The lilies (Lilium formosanum) are starting out back.  They’re always a sign that summer is edging past its peak.

Beyond that is just weeds.  The meadow needs mowing, and the shade beds are just sitting there (and I’m all for just sitting there) but eventually I hope to whack it back before it all goes to seed.  Cool weather can be an inspiration, so we will see if that can snap me out of enjoyment mode and knock me back into taming it for next year mode 🙂

succulent cuttings

Garden visitors are all offered as many succulents as they want.  Apparently I haven’t been getting enough visitors!

In the meantime enjoy August.  I suspect it will go even faster than July!

18 comments on “Where is Summer Going!?

  1. johnvic8 says:

    I don’t know where it’s going in your beautiful garden, but it ain’t left here yet. My but it’s hot!

    • bittster says:

      Must be all the rain and cloudy skies, I think it was getting dark at 7:30 yesterday. That and the fact I saw even more autumn decorations today!

  2. You’re right that rain is preferable to drought. It certainly has everything looking lush. Love the peachy dalily with all that dusty blue. That whole foundation planting is impressive. Last year Sept. was very hot and dry so I am hoping we don’t get a repeat.

    • bittster says:

      Yes, I hope you do have a decent September this year. I bet it being so dry did not help your conifers at all.
      I do like the foundation planting this year but it might be time to do something with the fescue. It’s a little thick and I suspect it needs a thatching or something!

  3. In spite of the monsoons, it all looks nice, Frank! I should come by and relieve you of some of those succulents, though they make a nice border for your bed, all neatly lined up like that! I have pretty much thrown up my hands in surrender this year, between the rain, the fence-climbing rodents, and my inability to get a mulch delivery arranged. I’m just not finding a lot of joy out there this year, I’m afraid! Already dreaming of next year!

    • bittster says:

      Yeah, you’ve really had a rough year, especially with the hordes of groundhogs. One was spotted in the yard here but only stayed around a few days… as far as I know!
      I’m positive there’s something in the air this year just sucking the gardening enthusiasm out of everyone and putting it into the bugs. Hopefully it doesn’t repeat next year!
      The succulents are right next to the garage… just in case you’re in the neighborhood!

  4. Lisa at Greenbow says:

    I don’t know where summer is going but I do know where your garden has arrived, at a beautiful juncture. The canna leaves illuminated by the sun are special, they glow. I planted some native plants this week and the ole pick and shovel routine was needed. We could use some of your rain. I like all the color in your garden. Even your veg garden is exciting. I am surprised the succulents are not drowned. They appear to be in the perfect spot.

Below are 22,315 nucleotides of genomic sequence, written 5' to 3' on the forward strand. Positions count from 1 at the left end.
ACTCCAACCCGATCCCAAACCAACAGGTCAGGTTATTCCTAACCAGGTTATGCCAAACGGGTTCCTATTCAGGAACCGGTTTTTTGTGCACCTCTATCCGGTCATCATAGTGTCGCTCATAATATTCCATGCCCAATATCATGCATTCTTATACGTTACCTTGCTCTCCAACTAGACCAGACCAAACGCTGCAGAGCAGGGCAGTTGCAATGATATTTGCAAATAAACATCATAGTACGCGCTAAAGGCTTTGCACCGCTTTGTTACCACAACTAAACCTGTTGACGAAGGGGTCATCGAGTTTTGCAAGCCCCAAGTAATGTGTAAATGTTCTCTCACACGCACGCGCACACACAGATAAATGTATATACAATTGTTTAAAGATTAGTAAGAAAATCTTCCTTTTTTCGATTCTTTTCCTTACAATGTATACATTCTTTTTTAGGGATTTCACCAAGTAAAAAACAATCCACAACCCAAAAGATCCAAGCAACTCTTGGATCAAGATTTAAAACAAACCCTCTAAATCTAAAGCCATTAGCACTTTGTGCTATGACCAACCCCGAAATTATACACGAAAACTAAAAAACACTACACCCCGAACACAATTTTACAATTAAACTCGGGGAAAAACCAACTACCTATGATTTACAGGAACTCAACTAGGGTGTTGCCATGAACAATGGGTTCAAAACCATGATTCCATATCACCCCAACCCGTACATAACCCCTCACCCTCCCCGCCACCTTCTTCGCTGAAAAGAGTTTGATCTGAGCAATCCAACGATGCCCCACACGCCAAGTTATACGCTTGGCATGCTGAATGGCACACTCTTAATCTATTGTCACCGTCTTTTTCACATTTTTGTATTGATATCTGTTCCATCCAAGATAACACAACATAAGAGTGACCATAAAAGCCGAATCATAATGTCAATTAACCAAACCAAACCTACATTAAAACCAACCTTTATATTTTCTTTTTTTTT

• bittster says:

      I really hope that by now you are getting a little rain, but it takes so much to bring thing back to normal. Digging and planting is so much less fun in dry, hard soil…. and that describes most of our normal summers, so I’m really feeling spoiled by all this rain!
      The down side to the rain is that many of the plants I’ve put in over the years are geared for droughty weather, and not this. I’ve seen a few things disappear or collapse or just fade away as the whole plant rots.
      Oh well, it does look great now, so I’ll worry about the losses later -or just go ahead and forget about them 😉

  5. nanacathy2 says:

    Your garden is just lovely.

  6. Everything is absolutely stunning! It gives me hope for the eventual future of the weed-filled devastation here. And you have just inspired me to find a place for a Canna ‘Australia’ where it will be backlit by the afternoon sun…

    • bittster says:

      Anything look better than weed-filled devastation, but don’t be fooled into thinking all is well here! There are plenty of spots overrun with weeds this summer and I feel like the weeding has been nonstop. To save myself the grief I don’t take photos, and in a couple of months I will hopefully only see the good!

  7. How is it I have never heard of Standing Cypress? What a gorgeous plant. Your garden is looking really fantastic, I especially love the sunflowers scattered around. And yes, summer is passing muchy too quickly.

    • bittster says:

      Yeah there are a couple species of standing cypress, mostly reds and pinks and some yellows, but they’re all open garden, full sun kind of plants… even though mine handle the rough and tumble of the garden well enough.
      The sunflowers thrill me as well 🙂

  8. Chloris says:

    Your garden always looks amazing in late summer. Everything grows so lush and tall and full of exuberance. I love it. I’m going to have a stern word with my midget cannas tomorrow.

    • bittster says:

      You would think with all your heat the cannas would have put in a little more effort into this summer. Quite lazy of them if you ask me.
      This is my favorite time of year in the garden. The flowers are nice enough but when you sit out it’s a steady stream of birds and butterflies during the day, as well as a loud chorus of crickets and other bugs as the sun sets. I wish I had more time to enjoy it.